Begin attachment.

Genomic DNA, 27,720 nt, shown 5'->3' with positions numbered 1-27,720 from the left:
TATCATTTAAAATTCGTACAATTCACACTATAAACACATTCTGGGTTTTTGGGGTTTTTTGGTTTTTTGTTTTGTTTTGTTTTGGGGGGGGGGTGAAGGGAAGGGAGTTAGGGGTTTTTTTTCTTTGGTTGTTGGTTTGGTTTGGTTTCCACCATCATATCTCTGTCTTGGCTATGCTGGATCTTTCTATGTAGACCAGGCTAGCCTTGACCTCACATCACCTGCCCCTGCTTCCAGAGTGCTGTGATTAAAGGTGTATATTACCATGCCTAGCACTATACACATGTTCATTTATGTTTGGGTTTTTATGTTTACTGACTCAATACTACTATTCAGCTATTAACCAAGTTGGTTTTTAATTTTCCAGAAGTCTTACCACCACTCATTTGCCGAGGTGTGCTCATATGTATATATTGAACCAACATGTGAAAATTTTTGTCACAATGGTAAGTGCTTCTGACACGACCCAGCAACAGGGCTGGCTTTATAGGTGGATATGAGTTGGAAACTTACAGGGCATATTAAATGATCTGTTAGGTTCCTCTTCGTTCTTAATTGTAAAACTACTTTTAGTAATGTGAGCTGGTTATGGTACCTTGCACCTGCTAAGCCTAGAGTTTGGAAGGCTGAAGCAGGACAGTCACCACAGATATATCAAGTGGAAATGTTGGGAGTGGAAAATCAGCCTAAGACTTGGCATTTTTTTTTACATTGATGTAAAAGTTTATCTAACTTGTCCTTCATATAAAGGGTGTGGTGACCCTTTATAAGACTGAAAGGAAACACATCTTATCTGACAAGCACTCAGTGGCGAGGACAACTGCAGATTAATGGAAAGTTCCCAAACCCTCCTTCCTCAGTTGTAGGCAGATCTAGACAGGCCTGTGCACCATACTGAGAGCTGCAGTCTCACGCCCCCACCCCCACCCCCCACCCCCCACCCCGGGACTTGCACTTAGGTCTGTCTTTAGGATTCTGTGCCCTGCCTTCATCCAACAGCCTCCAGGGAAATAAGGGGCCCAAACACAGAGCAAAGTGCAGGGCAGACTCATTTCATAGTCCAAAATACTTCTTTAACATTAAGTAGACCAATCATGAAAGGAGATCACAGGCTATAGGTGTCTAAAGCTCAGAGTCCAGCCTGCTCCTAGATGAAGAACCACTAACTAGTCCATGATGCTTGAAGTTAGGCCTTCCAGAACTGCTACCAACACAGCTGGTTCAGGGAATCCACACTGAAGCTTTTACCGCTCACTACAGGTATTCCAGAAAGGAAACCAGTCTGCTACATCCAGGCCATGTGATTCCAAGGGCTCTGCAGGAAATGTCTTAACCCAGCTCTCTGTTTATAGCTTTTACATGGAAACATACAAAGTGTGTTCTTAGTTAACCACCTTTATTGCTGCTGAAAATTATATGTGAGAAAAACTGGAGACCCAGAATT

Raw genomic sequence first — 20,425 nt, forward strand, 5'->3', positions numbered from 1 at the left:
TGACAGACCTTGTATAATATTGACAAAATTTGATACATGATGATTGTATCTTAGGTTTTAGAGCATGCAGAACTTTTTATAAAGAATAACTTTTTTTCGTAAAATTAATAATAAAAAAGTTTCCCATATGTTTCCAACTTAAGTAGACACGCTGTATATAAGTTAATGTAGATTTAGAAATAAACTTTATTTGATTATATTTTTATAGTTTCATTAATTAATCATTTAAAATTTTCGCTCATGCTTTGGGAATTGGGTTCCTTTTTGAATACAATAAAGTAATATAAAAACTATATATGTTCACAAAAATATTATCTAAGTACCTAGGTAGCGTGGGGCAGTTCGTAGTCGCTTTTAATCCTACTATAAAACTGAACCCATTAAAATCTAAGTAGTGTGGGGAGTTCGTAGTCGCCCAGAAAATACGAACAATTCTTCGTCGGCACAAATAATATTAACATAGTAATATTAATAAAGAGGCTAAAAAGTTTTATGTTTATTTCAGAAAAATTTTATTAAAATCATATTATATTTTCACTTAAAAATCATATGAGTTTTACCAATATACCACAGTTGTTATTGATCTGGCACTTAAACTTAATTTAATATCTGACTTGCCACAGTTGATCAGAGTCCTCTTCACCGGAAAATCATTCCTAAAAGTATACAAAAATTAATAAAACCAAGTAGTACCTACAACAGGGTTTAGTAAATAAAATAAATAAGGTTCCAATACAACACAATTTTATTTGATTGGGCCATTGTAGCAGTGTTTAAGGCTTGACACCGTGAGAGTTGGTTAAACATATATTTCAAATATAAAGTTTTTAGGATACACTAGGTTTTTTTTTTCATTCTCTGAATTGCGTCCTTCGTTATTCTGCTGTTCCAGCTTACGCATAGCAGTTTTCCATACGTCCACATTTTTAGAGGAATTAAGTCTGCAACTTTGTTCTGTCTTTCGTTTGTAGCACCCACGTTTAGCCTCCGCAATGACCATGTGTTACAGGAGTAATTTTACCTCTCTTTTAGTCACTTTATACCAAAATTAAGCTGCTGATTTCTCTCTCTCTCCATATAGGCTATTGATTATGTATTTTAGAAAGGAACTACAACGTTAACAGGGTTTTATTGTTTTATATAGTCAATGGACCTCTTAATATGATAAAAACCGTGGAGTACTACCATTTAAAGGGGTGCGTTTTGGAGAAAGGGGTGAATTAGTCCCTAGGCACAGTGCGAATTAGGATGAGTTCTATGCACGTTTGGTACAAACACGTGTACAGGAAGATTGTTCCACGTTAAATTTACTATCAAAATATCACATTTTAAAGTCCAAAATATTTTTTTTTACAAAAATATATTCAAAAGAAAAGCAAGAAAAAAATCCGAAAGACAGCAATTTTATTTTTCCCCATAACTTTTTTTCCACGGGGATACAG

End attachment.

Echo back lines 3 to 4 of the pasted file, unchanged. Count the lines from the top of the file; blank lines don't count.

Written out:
Raw genomic sequence first — 20,425 nt, forward strand, 5'->3', positions numbered from 1 at the left:
TGACAGACCTTGTATAATATTGACAAAATTTGATACATGATGATTGTATCTTAGGTTTTAGAGCATGCAGAACTTTTTATAAAGAATAACTTTTTTTCGTAAAATTAATAATAAAAAAGTTTCCCATATGTTTCCAACTTAAGTAGACACGCTGTATATAAGTTAATGTAGATTTAGAAATAAACTTTATTTGATTATATTTTTATAGTTTCATTAATTAATCATTTAAAATTTTCGCTCATGCTTTGGGAATTGGGTTCCTTTTTGAATACAATAAAGTAATATAAAAACTATATATGTTCACAAAAATATTATCTAAGTACCTAGGTAGCGTGGGGCAGTTCGTAGTCGCTTTTAATCCTACTATAAAACTGAACCCATTAAAATCTAAGTAGTGTGGGGAGTTCGTAGTCGCCCAGAAAATACGAACAATTCTTCGTCGGCACAAATAATATTAACATAGTAATATTAATAAAGAGGCTAAAAAGTTTTATGTTTATTTCAGAAAAATTTTATTAAAATCATATTATATTTTCACTTAAAAATCATATGAGTTTTACCAATATACCACAGTTGTTATTGATCTGGCACTTAAACTTAATTTAATATCTGACTTGCCACAGTTGATCAGAGTCCTCTTCACCGGAAAATCATTCCTAAAAGTATACAAAAATTAATAAAACCAAGTAGTACCTACAACAGGGTTTAGTAAATAAAATAAATAAGGTTCCAATACAACACAATTTTATTTGATTGGGCCATTGTAGCAGTGTTTAAGGCTTGACACCGTGAGAGTTGGTTAAACATATATTTCAAATATAAAGTTTTTAGGATACACTAGGTTTTTTTTTTCATTCTCTGAATTGCGTCCTTCGTTATTCTGCTGTTCCAGCTTACGCATAGCAGTTTTCCATACGTCCACATTTTTAGAGGAATTAAGTCTGCAACTTTGTTCTGTCTTTCGTTTGTAGCACCCACGTTTAGCCTCCGCAATGACCATGTGTTACAGGAGTAATTTTACCTCTCTTTTAGTCACTTTATACCAAAATTAAGCTGCTGATTTCTCTCTCTCTCCATATAGGCTATTGATTATGTATTTTAGAAAGGAACTACAACGTTAACAGGGTTTTATTGTTTTATATAGTCAATGGACCTCTTAATATGATAAAAACCGTGGAGTACTACCATTTAAAGGGGTGCGTTTTGGAGAAAGGGGTGAATTAGTCCCTAGGCACAGTGCGAATTAGGATGAGTTCTATGCACGTTTGGTACAAACACGTGTACAGGAAGATTGTTCCACGTTAAATTTACTATCAAAATATCACATTTTAAAGTCCAAAATATTTTTTTTTACAAAAATATATTCAAAAGAAAAGCAAGAAAAAAATCCGAAAGACAGCAATTTTATTTTTCCCCATAACTTTTTTTCCACGGGGATACAG